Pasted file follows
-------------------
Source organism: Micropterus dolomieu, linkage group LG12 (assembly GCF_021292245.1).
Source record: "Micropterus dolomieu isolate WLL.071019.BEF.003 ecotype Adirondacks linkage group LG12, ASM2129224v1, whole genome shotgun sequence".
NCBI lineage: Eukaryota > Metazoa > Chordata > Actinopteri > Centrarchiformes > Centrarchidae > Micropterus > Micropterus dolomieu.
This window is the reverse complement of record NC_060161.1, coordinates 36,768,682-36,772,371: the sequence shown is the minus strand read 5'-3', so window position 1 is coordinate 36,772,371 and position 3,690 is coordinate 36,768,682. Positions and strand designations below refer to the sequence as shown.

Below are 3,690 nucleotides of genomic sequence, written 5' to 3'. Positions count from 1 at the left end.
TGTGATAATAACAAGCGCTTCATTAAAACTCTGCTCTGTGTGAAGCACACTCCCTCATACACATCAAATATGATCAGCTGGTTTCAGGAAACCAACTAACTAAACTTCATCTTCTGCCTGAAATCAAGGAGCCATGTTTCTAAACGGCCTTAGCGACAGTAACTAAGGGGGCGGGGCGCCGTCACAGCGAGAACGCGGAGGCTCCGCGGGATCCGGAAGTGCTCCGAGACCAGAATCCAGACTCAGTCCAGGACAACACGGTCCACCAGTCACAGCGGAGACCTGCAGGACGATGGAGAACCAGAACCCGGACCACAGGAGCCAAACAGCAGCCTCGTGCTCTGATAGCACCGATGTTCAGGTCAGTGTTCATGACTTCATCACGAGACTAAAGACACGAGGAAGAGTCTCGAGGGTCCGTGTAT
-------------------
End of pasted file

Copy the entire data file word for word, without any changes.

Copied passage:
Source organism: Micropterus dolomieu, linkage group LG12 (assembly GCF_021292245.1).
Source record: "Micropterus dolomieu isolate WLL.071019.BEF.003 ecotype Adirondacks linkage group LG12, ASM2129224v1, whole genome shotgun sequence".
NCBI lineage: Eukaryota > Metazoa > Chordata > Actinopteri > Centrarchiformes > Centrarchidae > Micropterus > Micropterus dolomieu.
This window is the reverse complement of record NC_060161.1, coordinates 36,768,682-36,772,371: the sequence shown is the minus strand read 5'-3', so window position 1 is coordinate 36,772,371 and position 3,690 is coordinate 36,768,682. Positions and strand designations below refer to the sequence as shown.

Below are 3,690 nucleotides of genomic sequence, written 5' to 3'. Positions count from 1 at the left end.
TGTGATAATAACAAGCGCTTCATTAAAACTCTGCTCTGTGTGAAGCACACTCCCTCATACACATCAAATATGATCAGCTGGTTTCAGGAAACCAACTAACTAAACTTCATCTTCTGCCTGAAATCAAGGAGCCATGTTTCTAAACGGCCTTAGCGACAGTAACTAAGGGGGCGGGGCGCCGTCACAGCGAGAACGCGGAGGCTCCGCGGGATCCGGAAGTGCTCCGAGACCAGAATCCAGACTCAGTCCAGGACAACACGGTCCACCAGTCACAGCGGAGACCTGCAGGACGATGGAGAACCAGAACCCGGACCACAGGAGCCAAACAGCAGCCTCGTGCTCTGATAGCACCGATGTTCAGGTCAGTGTTCATGACTTCATCACGAGACTAAAGACACGAGGAAGAGTCTCGAGGGTCCGTGTAT